Saturday, July 18, 2009

still glad of a little seaside death

i. destructive though it seemed at the time

first there was the silver chance that rolled as bones
and delivered the stony pearl of your peach unto me:
that was a jeweled chalice which rolled away so mordantly
from the carved marble tomb of our musky white desire.

so we called them emeralds,
so we called them rubies,
so we called them sapphires.

if only I could have endlessly bitten those gleaming stones:
my alphabets have become a poor excuse for breathing.


it was only what we wanted, then and forever.

the violet rhythm of the your bonnet dirged on the strand
and celebrated, with pretty ribbons in a flapping cadence,
the unseemly end of a common sun that, suddenly, came around.

funny how some things never seem to last.

ii. thirty years just to pay the thirsty rent

here the plaid pleats are a sure sign of sin
and, also, the incandescent price of a gouged admission
to a circular trek that has, strangely, ceased to flatter.

there always is, of course, a paradise in the lifting of a hem.

iii. the incandescent joy of recovery

later, you donned your flowered bonnet without regret
and followed the familiar garden groove of marigolds
that, arguably, started and stopped at the same doorstep:
you seemed to remember the woven cat that stopped the draft-

the blue lungs that were deeply hidden in the chameleon clouds
could not breathe the periwinkle vapor of your dreams.

iv. released from gravitas and tossed into a crimson orbit

an endless parade of blue dignitaries
is marching towards the silky sunset
in silly robes with silly borders:

I said I could but now I can't.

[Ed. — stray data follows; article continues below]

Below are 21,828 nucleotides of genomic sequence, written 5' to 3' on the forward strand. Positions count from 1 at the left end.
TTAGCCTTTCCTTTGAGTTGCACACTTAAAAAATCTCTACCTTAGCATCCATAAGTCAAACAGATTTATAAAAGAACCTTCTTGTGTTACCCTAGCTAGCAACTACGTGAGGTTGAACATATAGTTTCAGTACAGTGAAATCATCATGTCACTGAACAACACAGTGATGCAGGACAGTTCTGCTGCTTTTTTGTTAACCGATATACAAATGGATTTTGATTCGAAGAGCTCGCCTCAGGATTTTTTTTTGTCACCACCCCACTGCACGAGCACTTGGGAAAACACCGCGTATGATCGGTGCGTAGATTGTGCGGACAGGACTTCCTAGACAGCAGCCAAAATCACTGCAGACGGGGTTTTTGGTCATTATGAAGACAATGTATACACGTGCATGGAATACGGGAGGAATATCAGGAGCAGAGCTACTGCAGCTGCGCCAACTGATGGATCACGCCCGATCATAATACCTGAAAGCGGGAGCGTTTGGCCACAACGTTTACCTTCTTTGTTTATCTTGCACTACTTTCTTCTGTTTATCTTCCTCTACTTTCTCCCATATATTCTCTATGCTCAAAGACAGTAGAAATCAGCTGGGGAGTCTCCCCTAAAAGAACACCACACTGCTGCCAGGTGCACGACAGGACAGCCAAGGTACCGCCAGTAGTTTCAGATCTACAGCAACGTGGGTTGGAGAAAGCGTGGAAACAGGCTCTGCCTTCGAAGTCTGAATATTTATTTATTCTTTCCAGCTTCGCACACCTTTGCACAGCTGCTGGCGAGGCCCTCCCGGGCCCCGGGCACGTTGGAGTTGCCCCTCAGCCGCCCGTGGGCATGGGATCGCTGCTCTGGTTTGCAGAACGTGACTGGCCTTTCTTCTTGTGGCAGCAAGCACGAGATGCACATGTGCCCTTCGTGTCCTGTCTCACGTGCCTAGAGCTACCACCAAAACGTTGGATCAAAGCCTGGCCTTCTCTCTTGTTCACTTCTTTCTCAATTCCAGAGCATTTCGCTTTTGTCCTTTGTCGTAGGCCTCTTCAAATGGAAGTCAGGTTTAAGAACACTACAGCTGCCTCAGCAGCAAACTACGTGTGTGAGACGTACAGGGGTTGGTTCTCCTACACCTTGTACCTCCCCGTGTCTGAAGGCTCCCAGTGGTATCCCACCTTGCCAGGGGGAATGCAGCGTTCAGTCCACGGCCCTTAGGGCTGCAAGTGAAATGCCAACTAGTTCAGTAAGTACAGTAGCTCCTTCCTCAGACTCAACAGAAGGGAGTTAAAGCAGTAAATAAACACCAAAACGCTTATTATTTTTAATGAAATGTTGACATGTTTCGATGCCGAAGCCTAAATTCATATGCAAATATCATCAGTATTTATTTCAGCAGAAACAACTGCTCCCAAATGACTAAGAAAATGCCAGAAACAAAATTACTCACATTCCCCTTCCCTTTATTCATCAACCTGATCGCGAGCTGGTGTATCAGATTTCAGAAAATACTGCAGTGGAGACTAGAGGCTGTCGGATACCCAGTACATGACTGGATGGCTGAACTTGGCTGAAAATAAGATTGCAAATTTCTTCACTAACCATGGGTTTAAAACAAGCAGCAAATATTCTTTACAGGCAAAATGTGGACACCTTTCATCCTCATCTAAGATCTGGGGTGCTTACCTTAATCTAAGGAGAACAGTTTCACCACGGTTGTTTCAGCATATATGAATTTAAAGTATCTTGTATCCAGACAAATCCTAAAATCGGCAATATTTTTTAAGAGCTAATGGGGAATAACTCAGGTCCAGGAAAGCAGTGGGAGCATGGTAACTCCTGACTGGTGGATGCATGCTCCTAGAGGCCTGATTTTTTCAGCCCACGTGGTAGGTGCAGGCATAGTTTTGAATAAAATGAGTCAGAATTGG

to name every creature must be an unctuous burden,
when every alphabetic permutation, however comical,
must follow rules set down during a primordial sunrise-

when you know the last permutation will end the world.

beating the batted bane of beauty
is one kind of rune for the tiresome
crawl of the player piano of now:

ouch! does not quite state it.

that was a set of dots beyond your comprehension
playing a melody you could not understand.

they had one thing that you did not-
a testimonial captured in an eternal frieze.

v. it seems your brights are on again

the shiny hose unsystematically curled
upon itself begs the green striped maze
of stony lanes filled with cheap goods-
belying, if it can, the directed sashay down to the stony beach:

the whelks themselves will throw your buttery fortune,
drawing a card from the uncomfortable deck of rounded stones.

lips once pale are suddenly painted with desire.


  1. So valuable your writing, unique and expressionistic

  2. your works are really painting done with words, easy to read, feel and glide through.

  3. Gerry, the title drew me in. The content kept its promise. Absolutely breathtaking...

  4. You have certainly captured a hypnotic sea-like suggestiveness in this one, Gerry! Something misty that draws me into the tone, rhythm… No, I was not suggesting that I was nodding off! LOL. I meant it as a compliment.


  5. wow, Gerry.
    'thirty years just to pay the thirsty rent'

    I love the way you've woven color into this person's life, traced the ups and downs with it.
    Some amazing images.

    Wonderful read!

  6. Tell me one thing! Are you a literature graduate?

    Coz' your game with words is mind-blowing..

    Each set of verses are knitted so well using the most appropriate set of words..

    I really wait for you to write more.. this one was nice to read..:)

    what I really like in your work is the segregation of verses so beautifully!

    Waiting to see more of your works..

    P.S. Thanks to you, I have learned a lot of new words!!! ;)

  7. Referring to your comment about my poem #97 I'm sure it affects the meter greatly as it does not flow as smoothly.. My last 4 poems are a new style for me. I'm trying new things. I'm in awe of people who are so expressionistic, I'm not that intelligent with words. Thanks for visiting!

  8. What a treat to find your blog, and to be found by you. Thanks for your recent visit to When I Wax, and for the comment.

    This poem, and the others I have read here, crackle with an ecstatic existentialism. Keep at it, as the world is better for it. I will be back.